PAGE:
Every so often, you’ll meet a designer who’s convinced style and common sense don’t get along. That their art’s a left brain / right brain conflict, which should excuse their resulting no brain renovation. In this article, I help some Interior Design contacts give vent to a pet peeve: Contractors who pick hilariously impractical designs, and leave the customer saddled with higher maintenance fees than SMRT after an inspection:
I recently spoke to a sales designer, who only wanted to be known as Han Hui. He’s been in the industry for over four years, and works mainly with landed property.
In his time, Han Hui has categorized certain “problem renovations”. He explains that:
“I don’t want to criticize the decisions of my counterparts; I am not the most experienced designer by far. But in my time in the industry, I have come across some problem renovations; things that clients repeatedly end up complaining about.
In some jobs we are paid to correct such issues, and the client will tell us they regret making such renovations in the first place. I think it can be quite painful, cost wise.”
Some of those renovation choices are things like:
- Marble in Kitchens
- Caramelized Bamboo Flooring
- Theme Rooms
- Wall Washers
- Faux Material Wallpaper
1. Marble Countertops in Kitchens
Marble and kitchens get along like Richard Dawkins and a Sunday school teacher. Here’s what you need to know about marble:
Marble is limestone based. That means it’s easily stained by acid. Such as the acid that comes from citrus fruits like lemon, lime, oranges, grapefruit, pomelos…man that’s a lot of fruit. I wonder which room in the house you’re mostly likely to find all that in.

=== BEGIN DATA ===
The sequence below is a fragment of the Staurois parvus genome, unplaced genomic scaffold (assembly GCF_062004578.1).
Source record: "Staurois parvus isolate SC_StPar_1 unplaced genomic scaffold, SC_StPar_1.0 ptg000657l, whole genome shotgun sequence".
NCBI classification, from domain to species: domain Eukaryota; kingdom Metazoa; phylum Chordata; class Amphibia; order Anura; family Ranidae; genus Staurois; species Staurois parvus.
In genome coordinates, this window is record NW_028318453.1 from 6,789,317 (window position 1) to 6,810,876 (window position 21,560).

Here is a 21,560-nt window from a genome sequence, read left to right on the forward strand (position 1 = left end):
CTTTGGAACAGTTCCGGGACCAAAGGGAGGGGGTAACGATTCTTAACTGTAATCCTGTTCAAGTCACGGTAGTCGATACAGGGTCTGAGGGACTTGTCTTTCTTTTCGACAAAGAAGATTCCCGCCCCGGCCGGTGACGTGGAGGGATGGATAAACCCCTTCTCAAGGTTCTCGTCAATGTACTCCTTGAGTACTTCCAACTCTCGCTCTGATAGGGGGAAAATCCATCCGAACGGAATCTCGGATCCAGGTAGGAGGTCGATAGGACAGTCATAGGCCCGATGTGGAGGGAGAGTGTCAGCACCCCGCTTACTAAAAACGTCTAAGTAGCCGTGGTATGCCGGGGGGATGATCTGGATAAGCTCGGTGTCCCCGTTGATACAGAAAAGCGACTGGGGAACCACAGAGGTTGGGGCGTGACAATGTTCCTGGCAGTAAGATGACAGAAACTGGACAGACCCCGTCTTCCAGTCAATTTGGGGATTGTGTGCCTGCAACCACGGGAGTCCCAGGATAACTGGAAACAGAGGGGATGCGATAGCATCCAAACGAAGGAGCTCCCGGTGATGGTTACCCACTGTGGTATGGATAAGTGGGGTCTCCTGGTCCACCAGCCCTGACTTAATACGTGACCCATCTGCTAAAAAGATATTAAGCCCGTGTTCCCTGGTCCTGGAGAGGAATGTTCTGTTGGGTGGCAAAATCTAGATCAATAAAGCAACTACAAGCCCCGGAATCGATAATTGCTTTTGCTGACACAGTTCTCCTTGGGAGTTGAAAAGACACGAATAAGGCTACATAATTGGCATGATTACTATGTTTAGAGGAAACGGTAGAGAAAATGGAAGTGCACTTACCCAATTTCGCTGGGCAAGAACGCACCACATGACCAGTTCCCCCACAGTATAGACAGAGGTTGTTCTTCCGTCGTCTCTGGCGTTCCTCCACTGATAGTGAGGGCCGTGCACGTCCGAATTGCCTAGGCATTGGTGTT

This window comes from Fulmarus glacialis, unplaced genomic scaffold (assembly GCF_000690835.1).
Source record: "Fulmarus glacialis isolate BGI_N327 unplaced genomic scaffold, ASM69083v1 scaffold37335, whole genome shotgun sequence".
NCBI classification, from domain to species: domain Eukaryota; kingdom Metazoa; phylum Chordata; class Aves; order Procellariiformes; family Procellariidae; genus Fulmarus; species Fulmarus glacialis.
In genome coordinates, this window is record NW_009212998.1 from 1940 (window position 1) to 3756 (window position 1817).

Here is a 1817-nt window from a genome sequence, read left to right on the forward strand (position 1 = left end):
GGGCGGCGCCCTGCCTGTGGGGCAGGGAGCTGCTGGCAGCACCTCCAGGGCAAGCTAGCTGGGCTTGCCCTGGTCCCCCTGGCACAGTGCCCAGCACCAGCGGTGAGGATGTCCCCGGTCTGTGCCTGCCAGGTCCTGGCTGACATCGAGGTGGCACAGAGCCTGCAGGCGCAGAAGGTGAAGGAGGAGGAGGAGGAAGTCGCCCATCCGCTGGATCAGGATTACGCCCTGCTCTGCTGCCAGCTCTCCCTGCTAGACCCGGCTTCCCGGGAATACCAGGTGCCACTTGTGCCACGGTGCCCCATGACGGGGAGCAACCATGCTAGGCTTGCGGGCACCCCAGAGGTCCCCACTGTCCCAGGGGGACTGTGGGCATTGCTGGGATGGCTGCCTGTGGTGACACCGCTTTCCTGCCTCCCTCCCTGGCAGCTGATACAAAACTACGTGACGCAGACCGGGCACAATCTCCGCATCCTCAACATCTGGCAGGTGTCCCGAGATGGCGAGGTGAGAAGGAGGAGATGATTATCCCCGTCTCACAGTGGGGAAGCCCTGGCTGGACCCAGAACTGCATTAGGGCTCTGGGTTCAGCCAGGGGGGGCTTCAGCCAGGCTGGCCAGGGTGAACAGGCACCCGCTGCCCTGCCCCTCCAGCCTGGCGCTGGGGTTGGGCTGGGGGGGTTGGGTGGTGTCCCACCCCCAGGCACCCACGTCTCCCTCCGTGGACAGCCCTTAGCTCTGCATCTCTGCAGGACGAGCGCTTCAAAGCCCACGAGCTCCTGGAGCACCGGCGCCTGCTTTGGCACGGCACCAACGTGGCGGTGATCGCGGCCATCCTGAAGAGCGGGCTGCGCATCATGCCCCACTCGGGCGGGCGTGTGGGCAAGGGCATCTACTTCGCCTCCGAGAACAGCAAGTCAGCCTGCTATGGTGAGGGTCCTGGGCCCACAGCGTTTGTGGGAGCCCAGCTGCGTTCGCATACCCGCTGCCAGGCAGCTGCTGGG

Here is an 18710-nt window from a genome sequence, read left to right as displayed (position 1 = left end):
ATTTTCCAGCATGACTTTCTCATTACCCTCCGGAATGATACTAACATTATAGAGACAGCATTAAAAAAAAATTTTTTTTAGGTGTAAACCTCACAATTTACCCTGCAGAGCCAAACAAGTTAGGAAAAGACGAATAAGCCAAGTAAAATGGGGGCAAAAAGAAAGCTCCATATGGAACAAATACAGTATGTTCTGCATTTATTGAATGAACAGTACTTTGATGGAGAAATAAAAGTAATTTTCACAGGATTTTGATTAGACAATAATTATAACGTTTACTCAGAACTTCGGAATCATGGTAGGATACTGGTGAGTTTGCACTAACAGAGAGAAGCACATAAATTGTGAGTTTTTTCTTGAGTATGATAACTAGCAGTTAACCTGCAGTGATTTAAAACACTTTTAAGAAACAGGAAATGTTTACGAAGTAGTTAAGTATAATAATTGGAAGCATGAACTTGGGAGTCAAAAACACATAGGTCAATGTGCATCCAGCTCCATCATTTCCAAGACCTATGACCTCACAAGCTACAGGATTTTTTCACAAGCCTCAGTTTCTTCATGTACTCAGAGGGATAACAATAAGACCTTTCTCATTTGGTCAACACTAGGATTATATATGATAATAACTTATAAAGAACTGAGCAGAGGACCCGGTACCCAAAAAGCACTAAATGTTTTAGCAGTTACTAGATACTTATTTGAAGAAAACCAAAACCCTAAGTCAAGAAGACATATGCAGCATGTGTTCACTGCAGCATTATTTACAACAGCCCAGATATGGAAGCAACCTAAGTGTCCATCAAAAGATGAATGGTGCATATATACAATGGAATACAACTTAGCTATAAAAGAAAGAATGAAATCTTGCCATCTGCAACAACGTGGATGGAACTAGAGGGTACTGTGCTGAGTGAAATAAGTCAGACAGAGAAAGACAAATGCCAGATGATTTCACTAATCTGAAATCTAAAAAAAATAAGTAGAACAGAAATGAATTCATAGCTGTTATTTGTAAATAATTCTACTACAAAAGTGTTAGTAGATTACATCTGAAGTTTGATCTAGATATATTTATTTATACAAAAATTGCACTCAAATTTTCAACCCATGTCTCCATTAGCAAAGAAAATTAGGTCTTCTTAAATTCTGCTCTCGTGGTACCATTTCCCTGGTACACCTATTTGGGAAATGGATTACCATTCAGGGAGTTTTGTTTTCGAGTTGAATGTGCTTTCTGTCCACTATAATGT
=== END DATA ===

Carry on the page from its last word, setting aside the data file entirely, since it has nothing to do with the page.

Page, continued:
Probably the same room you’ll find the vinegar, which also does a great job of staining marble.
Then there’s the issue of cracks. According to Han Hui:
“Marble is very hard, but at the same time it’s brittle. You drop one heavy pot or something, that’s it. Time to replace the whole top.”
Nevertheless, if you must have marble, Han Hui suggests you brace for the maintenance cost:
“If you die-die want marble, then you should have it polished or re-sealed every two to three years. For all your countertops, I guess $400 to $600, and it would take around one or two days.
If you can’t be bothered, just use high pressure laminates instead.”
2. Caramelized Bamboo Flooring
Bamboo floors are seen as eco-friendly, as is anything related to Pandas. Bamboo is actually grass, and unlike trees, it grows back in months.
But Han Hui thinks you should stick to regular bamboo flooring, and not caramelized bamboo flooring. Why, is it a diabetic thing?
“Not that kind of caramel lah. Caramelized bamboo is bamboo flooring that is dark, from light brown to chocolate coloured. They obtain the colour by heating the bamboo, until the sugar inside it changes colour.”
Then it’s more delicious. That’s what I said, diabetic.
“Err, no. It’s used to give the impression that the flooring is made of a more expensive wood. But caramelized bamboo is very soft.”